We’ve all heard of that one owner who has it against the corporation and who brings repeated and multiple court cases, on what may feel like a vendetta. Is there no limit to what cases (and how many cases) the same owner can bring against their condo corporation?
The Condo Authority Tribunal (the “CAT”) recently ruled on whether a condo owner was using the tribunal vexatiously and for improper purposes and whether that owner should be prevented from bringing more cases. In this blog post, we discuss the tribunal’s power to shut down cases which are vexatious.
In the last 10 months or so a condo owner brough 8 different CAT applications with respect to condo records and disputes related to pets and parking. The condo brought a motion seeking to dismiss these cases, declare the owner a “vexatious party” and prevent him from bringing new cases without first asking for permission from the CAT.
The CAT has the power to dismiss improper cases
The CAT has the power to dismiss cases when they raise no genuine issue or where they are brought for improper purposes. This power is rarely use but is an important one to ensure that the CAT’s limited resources are used on genuine cases and to prevent parties from using the CAT to harass/oppress the other party.
Specifically, the CAT can dismiss the following cases without a hearing on the merits:
- When the case is about issues that are so minor that it would be unfair to make the respondent go through the CAT process;
- When the case deals with issues the CAT has no legal power to decide;
- When the applicant is using the CAT for an improper purpose such as to bring vexatious cases.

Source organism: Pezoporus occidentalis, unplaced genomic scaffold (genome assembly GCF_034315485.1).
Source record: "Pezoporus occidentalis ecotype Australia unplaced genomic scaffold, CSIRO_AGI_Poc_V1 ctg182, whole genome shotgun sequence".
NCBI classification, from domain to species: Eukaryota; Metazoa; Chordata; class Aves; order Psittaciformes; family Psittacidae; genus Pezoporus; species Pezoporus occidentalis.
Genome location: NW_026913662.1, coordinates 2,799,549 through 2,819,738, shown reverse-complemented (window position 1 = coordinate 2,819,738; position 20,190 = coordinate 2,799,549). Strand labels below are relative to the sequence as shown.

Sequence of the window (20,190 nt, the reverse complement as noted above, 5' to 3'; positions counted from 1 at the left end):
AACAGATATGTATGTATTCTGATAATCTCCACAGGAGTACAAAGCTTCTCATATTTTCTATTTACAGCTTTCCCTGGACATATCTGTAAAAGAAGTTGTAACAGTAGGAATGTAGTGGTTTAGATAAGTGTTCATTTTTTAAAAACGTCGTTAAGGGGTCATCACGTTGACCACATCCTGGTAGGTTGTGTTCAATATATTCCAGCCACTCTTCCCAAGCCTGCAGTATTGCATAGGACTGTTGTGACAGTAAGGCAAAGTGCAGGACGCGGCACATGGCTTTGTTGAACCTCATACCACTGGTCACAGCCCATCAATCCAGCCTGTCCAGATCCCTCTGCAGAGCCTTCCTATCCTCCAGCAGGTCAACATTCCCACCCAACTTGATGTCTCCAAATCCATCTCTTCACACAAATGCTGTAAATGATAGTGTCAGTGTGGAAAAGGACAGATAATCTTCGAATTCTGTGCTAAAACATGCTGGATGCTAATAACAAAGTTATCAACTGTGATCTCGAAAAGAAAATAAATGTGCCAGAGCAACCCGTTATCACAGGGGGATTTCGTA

What is a vexatious cases?
The following are some of the criteria established to help identify vexatious conduct or cases which are an abuse of process:
- When an action is brought on an issue that has already been adjudicated;
- When it is obvious that the action cannot succeed, or the the action would lead to no possible good;
- When the proceeding is brought for improper purposes, including harassment and oppression of other parties by multifarious proceedings brought for purposes other than the assertion of legitimate rights;
- When someone rolls forward grounds and issues into subsequent actions;
- When someone persistently take unsuccessful appears from judicial decisions.
When will the CAT dismiss a case as being vexatious or an abuse of process?
While the CAT has the power to dismiss vexatious case and to restrict a party’s access to the tribunal, this power will only be used in cases where a party’s behaviour is extreme or where it represents a consistent pattern of abusing the Tribunal’s process with the intent to cause distress to the other party.
While the 8 cases brought by this owner were related (the owner was raising questions over the fairness and consistency of the corporation’s enforcement of the rules), the corporation had not demonstrated that any of the element of a vexatious case were present. None of the 8 cases had been determined; it was not obvious that the cases would not success; none of the cases had lead to an unsuccessful appeal and the issues of one case were not rolled into the next case.
While the CAT acknowledged that having 8 cases before it was an unusually high number, the CAT concluded that there was no evidence that the owner was using the tribunal for an improper purpose or for anything other than a legitimate way to resolve multiple disputes.
Having to respond to a CAT case can be a stressful and frustrating process. Usually, when someone resorts to the Condo Tribunal, the relationship between the parties is already broken. This sometimes can blind the parties’ better judgment.
There’s an old saying in the legal community: A man who is his own lawyer has a fool for a client. The same can be true when a corporation opts to represent themselves before the CAT. It’s always best to (at least) get the opinion of your favourite condo lawyer before you allow a case to escalate and fester.
You can read the decision here.
Have a great long weekend everyone!